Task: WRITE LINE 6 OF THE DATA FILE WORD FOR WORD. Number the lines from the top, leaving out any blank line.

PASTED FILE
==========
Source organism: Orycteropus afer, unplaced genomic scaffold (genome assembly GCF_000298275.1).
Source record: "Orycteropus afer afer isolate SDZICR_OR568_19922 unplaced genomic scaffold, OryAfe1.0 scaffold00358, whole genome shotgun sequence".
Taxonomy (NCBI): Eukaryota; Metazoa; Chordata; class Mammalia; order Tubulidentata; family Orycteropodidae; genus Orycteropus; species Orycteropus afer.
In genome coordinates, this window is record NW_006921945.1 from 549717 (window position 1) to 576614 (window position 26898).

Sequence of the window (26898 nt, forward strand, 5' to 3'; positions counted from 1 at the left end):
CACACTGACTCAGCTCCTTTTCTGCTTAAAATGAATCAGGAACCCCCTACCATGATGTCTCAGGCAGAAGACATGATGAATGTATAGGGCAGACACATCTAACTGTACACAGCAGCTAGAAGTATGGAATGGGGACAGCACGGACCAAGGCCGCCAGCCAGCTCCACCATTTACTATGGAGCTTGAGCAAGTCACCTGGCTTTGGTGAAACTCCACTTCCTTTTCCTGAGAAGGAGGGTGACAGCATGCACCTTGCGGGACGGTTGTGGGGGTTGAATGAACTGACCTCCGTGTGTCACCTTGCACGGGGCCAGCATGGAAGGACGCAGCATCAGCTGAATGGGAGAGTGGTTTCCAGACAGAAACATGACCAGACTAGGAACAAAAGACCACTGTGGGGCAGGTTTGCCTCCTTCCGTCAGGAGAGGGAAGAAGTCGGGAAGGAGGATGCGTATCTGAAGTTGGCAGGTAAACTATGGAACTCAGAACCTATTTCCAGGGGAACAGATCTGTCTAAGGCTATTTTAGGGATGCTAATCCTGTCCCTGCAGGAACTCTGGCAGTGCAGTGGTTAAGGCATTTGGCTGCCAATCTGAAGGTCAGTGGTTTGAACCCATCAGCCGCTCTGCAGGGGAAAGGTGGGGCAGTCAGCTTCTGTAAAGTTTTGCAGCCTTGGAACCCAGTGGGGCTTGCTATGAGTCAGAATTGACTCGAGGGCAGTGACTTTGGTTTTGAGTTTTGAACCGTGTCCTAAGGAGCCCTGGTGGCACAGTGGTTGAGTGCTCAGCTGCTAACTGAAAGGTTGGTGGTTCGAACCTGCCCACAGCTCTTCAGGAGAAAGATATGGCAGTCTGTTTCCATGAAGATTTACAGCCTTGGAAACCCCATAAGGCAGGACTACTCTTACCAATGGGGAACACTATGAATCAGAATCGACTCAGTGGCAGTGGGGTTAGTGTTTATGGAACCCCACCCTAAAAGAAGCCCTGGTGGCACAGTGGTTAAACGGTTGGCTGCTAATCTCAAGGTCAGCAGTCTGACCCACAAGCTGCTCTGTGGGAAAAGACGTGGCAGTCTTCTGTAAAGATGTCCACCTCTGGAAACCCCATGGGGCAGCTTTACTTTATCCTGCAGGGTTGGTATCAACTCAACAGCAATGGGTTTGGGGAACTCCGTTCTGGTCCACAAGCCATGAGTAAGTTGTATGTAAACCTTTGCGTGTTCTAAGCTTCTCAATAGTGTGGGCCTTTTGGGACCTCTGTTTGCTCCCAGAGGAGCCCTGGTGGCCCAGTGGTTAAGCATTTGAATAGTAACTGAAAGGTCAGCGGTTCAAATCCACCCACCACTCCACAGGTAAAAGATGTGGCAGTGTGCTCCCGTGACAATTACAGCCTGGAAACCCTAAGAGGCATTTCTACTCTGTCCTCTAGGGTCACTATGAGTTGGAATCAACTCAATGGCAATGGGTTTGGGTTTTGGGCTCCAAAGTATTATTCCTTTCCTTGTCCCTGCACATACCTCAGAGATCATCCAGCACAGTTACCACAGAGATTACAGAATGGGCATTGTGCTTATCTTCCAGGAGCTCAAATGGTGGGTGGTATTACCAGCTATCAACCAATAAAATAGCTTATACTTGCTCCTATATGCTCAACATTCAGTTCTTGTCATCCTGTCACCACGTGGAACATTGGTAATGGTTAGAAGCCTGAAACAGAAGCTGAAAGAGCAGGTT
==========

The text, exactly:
CACACTGACTCAGCTCCTTTTCTGCTTAAAATGAATCAGGAACCCCCTACCATGATGTCTCAGGCAGAAGACATGATGAATGTATAGGGCAGACACATCTAACTGTACACAGCAGCTAGAAGTATGGAATGGGGACAGCACGGACCAAGGCCGCCAGCCAGCTCCACCATTTACTATGGAGCTTGAGCAAGTCACCTGGCTTTGGTGAAACTCCACTTCCTTTTCCTGAGAAGGAGGGTGACAGCATGCACCTTGCGGGACGGTTGTGGGGGTTGAATGAACTGACCTCCGTGTGTCACCTTGCACGGGGCCAGCATGGAAGGACGCAGCATCAGCTGAATGGGAGAGTGGTTTCCAGACAGAAACATGACCAGACTAGGAACAAAAGACCACTGTGGGGCAGGTTTGCCTCCTTCCGTCAGGAGAGGGAAGAAGTCGGGAAGGAGGATGCGTATCTGAAGTTGGCAGGTAAACTATGGAACTCAGAACCTATTTCCAGGGGAACAGATCTGTCTAAGGCTATTTTAGGGATGCTAATCCTGTCCCTGCAGGAACTCTGGCAGTGCAGTGGTTAAGGCATTTGGCTGCCAATCTGAAGGTCAGTGGTTTGAACCCATCAGCCGCTCTGCAGGGGAAAGGTGGGGCAGTCAGCTTCTGTAAAGTTTTGCAGCCTTGGAACCCAGTGGGGCTTGCTATGAGTCAGAATTGACTCGAGGGCAGTGACTTTGGTTTTGAGTTTTGAACCGTGTCCTAAGGAGCCCTGGTGGCACAGTGGTTGAGTGCTCAGCTGCTAACTGAAAGGTTGGTGGTTCGAACCTGCCCACAGCTCTTCAGGAGAAAGATATGGCAGTCTGTTTCCATGAAGATTTACAGCCTTGGAAACCCCATAAGGCAGGACTACTCTTACCAATGGGGAACACTATGAATCAGAATCGACTCAGTGGCAGTGGGGTTAGTGTTTATGGAACCCCACCCTAAAAGAAGCCCTGGTGGCACAGTGGTTAAACGGTTGGCTGCTAATCTCAAGGTCAGCAGTCTGACCCACAAGCTGCTCTGTGGGAAAAGACGTGGCAGTCTTCTGTAAAGATGTCCACCTCTGGAAACCCCATGGGGCAGCTTTACTTTATCCTGCAGGGTTGGTATCAACTCAACAGCAATGGGTTTGGGGAACTCCGTTCTGGTCCACAAGCCATGAGTAAGTTGTATGTAAACCTTTGCGTGTTCTAAGCTTCTCAATAGTGTGGGCCTTTTGGGACCTCTGTTTGCTCCCAGAGGAGCCCTGGTGGCCCAGTGGTTAAGCATTTGAATAGTAACTGAAAGGTCAGCGGTTCAAATCCACCCACCACTCCACAGGTAAAAGATGTGGCAGTGTGCTCCCGTGACAATTACAGCCTGGAAACCCTAAGAGGCATTTCTACTCTGTCCTCTAGGGTCACTATGAGTTGGAATCAACTCAATGGCAATGGGTTTGGGTTTTGGGCTCCAAAGTATTATTCCTTTCCTTGTCCCTGCACATACCTCAGAGATCATCCAGCACAGTTACCACAGAGATTACAGAATGGGCATTGTGCTTATCTTCCAGGAGCTCAAATGGTGGGTGGTATTACCAGCTATCAACCAATAAAATAGCTTATACTTGCTCCTATATGCTCAACATTCAGTTCTTGTCATCCTGTCACCACGTGGAACATTGGTAATGGTTAGAAGCCTGAAACAGAAGCTGAAAGAGCAGGTT